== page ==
One place I often go for inspiration and to learn more about everything coffee-related is the Eight Ounce Coffee HQ here in Calgary. They are easily Canada’s foremost source for coffee gear, and knowledge. Their team has always supported my work, and is always willing to share gear, insights, and their love for coffee with me.
They were even the ones that first let me experience the Ratio Six, and even gave me the chance to film a fun how-to video for their YouTube channel! This again speaks to the heart of specialty coffee that always focuses on helping others.
When it comes to the actual practical aspects of testing and learning, I tend to take a very hands-on approach and focus on one thing at a time. Whether that is gear, or a specific coffee, etc., I like to not get distracted and find it helpful to narrow in on whatever it is and learn as much as I can about it.
When you are on the road, visiting a new or familiar location away from home, how do you map out your “coffee plan” for the trip? Do you have any tips for others who’d love to structure their travel around coffee?
Such a fun question. I am a bit of a planner and when I find myself heading to a new city, or even a familiar one after some time away, planning out a coffee crawl is something I love to do. I often find myself being the one asked by others to plan their trips for them. Over the years I have developed quite the data-base for cities and roasters/shops that are worth visiting.
For people planning a trip, there are some incredibly helpful resources out there (shoutout to Sprudge City Guides). Check them out if you want to see some great write-ups about great cities. You may even find my name a couple of times!
But honestly, some of the best advice I can offer is to ask the local barista at your favorite specialty coffee shop in your hometown. They’ll likely know of a shop or roaster where you’re going. The specialty coffee community is small enough that many people know at least one good spot in every city.
If you don’t know anyone who is well connected in the specialty coffee scene then ask me! And lastly, a quick google search for “Specialty Coffee Shops in _______” is never a bad idea. And when you get there, chat with local specialty coffee shops/roasters. I am confident they’ll point you in some good directions.
Do you find you are constantly learning new things about coffee after blogging about it and researching it for over five years? Or, do you find that you reach a point where you end up going back to methods you’ve already tried and refining them instead?
There is always more to learn when it comes to specialty coffee. And while after five years I have some tendencies and preferences, the constant innovation in this space really doesn’t allow for a lot of complacency.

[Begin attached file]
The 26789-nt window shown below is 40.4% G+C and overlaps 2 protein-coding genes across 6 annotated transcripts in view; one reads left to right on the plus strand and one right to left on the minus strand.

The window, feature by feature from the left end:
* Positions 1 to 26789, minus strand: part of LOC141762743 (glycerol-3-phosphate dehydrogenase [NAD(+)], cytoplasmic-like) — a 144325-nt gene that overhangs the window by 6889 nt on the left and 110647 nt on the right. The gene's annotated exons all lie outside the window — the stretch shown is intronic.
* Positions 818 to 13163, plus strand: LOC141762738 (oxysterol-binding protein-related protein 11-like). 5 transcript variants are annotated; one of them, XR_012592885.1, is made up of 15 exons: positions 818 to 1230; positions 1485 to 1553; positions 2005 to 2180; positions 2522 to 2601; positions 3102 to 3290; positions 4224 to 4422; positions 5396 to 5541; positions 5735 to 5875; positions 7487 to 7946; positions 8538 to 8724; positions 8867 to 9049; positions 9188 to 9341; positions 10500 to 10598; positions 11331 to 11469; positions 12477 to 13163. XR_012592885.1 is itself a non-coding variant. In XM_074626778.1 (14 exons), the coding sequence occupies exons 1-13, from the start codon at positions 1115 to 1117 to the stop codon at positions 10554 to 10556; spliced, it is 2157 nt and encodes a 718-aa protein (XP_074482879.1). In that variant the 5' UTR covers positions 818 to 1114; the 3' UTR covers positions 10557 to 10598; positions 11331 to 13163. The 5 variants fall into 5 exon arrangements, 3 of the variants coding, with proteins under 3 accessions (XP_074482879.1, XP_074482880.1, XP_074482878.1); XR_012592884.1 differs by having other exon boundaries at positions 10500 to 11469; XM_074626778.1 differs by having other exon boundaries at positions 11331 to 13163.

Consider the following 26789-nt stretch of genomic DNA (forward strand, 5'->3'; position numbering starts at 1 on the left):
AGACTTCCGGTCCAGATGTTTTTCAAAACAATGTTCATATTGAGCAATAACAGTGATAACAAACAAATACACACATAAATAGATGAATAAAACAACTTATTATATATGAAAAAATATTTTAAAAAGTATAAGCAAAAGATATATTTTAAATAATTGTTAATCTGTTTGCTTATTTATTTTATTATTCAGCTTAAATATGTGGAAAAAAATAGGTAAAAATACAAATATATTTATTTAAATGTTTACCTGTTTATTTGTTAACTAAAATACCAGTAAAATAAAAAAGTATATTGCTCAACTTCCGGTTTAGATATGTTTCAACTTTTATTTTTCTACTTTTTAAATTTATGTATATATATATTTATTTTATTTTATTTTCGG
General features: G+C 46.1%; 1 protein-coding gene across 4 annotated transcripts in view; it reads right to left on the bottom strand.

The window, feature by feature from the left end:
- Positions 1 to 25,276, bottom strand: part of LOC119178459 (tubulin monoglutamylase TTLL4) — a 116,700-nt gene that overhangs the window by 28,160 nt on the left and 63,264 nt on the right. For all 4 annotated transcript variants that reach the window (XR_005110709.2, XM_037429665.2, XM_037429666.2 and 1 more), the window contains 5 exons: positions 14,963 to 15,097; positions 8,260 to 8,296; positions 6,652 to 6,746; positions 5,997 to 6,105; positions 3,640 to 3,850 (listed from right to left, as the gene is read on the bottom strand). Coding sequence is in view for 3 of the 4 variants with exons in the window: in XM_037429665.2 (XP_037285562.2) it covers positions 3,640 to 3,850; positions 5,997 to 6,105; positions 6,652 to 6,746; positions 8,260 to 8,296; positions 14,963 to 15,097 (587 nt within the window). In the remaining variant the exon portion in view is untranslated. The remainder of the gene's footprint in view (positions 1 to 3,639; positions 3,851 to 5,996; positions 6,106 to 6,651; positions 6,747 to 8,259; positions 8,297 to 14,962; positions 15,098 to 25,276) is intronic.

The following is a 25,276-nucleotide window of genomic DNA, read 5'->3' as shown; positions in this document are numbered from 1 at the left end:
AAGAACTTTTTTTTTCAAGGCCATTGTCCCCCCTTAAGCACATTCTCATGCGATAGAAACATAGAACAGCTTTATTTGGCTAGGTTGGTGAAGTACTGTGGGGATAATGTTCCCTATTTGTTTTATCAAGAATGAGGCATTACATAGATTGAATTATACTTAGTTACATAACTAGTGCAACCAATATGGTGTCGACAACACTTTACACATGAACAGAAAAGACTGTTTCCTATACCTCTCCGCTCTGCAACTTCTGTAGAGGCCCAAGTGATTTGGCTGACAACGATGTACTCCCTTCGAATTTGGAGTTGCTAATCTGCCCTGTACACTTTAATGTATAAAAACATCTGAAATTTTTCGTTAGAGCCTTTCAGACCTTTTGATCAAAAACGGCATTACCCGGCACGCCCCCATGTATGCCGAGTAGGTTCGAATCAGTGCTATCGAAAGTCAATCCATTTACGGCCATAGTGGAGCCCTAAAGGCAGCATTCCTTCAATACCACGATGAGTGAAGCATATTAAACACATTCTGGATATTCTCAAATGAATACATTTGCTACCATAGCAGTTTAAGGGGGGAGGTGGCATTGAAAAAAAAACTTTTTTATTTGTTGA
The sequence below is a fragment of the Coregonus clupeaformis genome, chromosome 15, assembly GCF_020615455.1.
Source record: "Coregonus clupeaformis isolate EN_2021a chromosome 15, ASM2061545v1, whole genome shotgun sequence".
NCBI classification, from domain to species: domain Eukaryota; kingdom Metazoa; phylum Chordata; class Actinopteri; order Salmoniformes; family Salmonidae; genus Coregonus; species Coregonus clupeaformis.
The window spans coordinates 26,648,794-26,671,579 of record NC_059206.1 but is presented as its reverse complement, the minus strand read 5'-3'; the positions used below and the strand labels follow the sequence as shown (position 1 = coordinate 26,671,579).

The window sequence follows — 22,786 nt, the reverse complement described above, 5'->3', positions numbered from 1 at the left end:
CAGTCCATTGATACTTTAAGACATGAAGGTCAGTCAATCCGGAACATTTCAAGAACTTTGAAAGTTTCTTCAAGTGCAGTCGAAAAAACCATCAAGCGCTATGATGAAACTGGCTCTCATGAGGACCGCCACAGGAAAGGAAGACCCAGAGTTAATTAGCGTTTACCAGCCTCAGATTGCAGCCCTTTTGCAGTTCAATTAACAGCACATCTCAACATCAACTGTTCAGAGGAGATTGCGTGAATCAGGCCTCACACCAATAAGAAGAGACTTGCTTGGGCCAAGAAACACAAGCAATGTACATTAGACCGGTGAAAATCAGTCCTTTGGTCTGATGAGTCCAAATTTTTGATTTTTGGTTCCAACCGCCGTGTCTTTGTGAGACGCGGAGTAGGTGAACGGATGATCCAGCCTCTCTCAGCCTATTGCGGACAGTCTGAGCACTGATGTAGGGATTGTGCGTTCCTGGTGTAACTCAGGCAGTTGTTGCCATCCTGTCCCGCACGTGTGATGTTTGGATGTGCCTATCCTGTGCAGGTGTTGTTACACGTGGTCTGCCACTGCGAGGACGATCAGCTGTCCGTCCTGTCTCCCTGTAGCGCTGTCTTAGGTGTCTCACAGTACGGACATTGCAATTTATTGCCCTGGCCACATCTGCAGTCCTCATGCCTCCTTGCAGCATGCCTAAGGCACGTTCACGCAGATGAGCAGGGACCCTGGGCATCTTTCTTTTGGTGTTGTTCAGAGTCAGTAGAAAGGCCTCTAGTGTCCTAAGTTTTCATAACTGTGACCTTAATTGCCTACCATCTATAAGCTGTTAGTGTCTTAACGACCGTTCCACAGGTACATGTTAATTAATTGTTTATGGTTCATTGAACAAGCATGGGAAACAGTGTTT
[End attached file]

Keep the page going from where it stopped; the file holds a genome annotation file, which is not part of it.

Having had the chance this past year to attend the SCA Expo, was a truly eye-opening experience for me. Being in a place surrounded by so much gear, so many new and exciting innovations, and so many passionate people was a moment I’ll never forget. This experience alone did so much to excite me for the next 5+ years.
Even with all the innovation and growth in specialty coffee, there are some tried-and-true methods that I always come back to. You’ll never catch me without my $10 dollar plastic V60 or my old AeroPress on my brew bar. There are just some methods that are dependable, consistent, and make a killer brew. Great coffee doesn’t necessarily have to require expensive gear. And in fact, learning how to master these iconic brewers is still something I am far from. This is what keeps people going down the rabbit hole of specialty coffee…the relentless pursuit of that truly incredible cup.
What is your ** current ** favorite way to brew coffee, and how do you most often start your day with coffee?
Oh man. That’s like asking me to pick my favorite kid! This might surprise many readers, but lately I have really been enjoying specialty instant coffee. I know I know. I really feel like this is one area of specialty coffee that is poised for some really innovative and exciting things in the next few years. And what I love the most is that specialty instant allows an incredible level of accessibility to great coffee.
But, if we’re talking about what my go-to is most days for brewing coffee then that’s easy, it's my Ratio Eight. I make batch-brew almost every morning. What I love about the Ratio Eight is that it's brewing coffee with a work of art. I love the simplicity of this brewer, and the quality of coffee it makes is as good as any pour-over I would do. I’ll usually make enough to fill up my Carter tumbler for the office, while still being able to enjoy a cup (or two) with my breakfast.
“Specialty Coffee” is a world that always seems to be evolving and changing! Where would you like to see the industry go in the next 5 years?
I am really glad you asked this question. I feel like the most important aspect of growth I hope to see happen in the next 5 years is the further amplification of farmers and producers. I see some specialty coffee roasters really doing a great job of sharing more about those in origin who are playing such a vital role in the supply chain. I would love to see more roasters sharing the stories of those at origin in the coming years. Sharing more about the relationship they have. Sharing more about the prices they paid for the coffee. The more transparency we can bring to this aspect of specialty coffee the more educated consumers become, and the better we all become.
And I’ll tell you what would be a dream of mine – It would be to one day get to travel to origin myself and be able to connect directly with the farmers, producers etc., and to come back to use my blog and my social channels to share their stories. That trip to Costa Rica years ago may have ignited this whole passion for specialty coffee, but like I said, I regret not having had the chance to visit an actual farm.
On a more personal note, I’d love to see more coffee events and festivals, especially here in Canada. Coffee is all about community and about bringing people together. Events and festivals are such a fun way to expose more people to specialty coffee and allow for networking and fun opportunities to celebrate the drink we all love. I feel like the more we can do together the more growth we’ll see in this space.
We’d also love to know your favorite brew recipe to use on your Ratio brewer of choice! Do you have one you especially love?
In terms of a specific recipe for either my Ratio Six or Eight, I tend to follow the advice of James Hoffmann. His recommendation is using 60g of coffee per 1L of water. Following this has been my default brew-recipe for much of my time owning these machines. I grind my coffee at a 7 on my Fellow Ode Gen2.
Most days I end up doing around 750ml of water and 45g of coffee. When it comes to my Ratio Six I tend to prefer using the Ratio-brand paper filters. However with my Ratio Eight I have actually enjoyed using my Able Kone metal reusable filter.
I should also note that when it comes to my water I primarily use Perfect Coffee Water (which is a mineral pack) that I add directly to distilled water and then mix. I cannot stress enough the importance that water plays in your coffee-brewing experience. It makes a bigger difference than perhaps you realize.
To learn more about Tyler, and for more tips and tricks for perfecting your at-home brewing, visit the links below!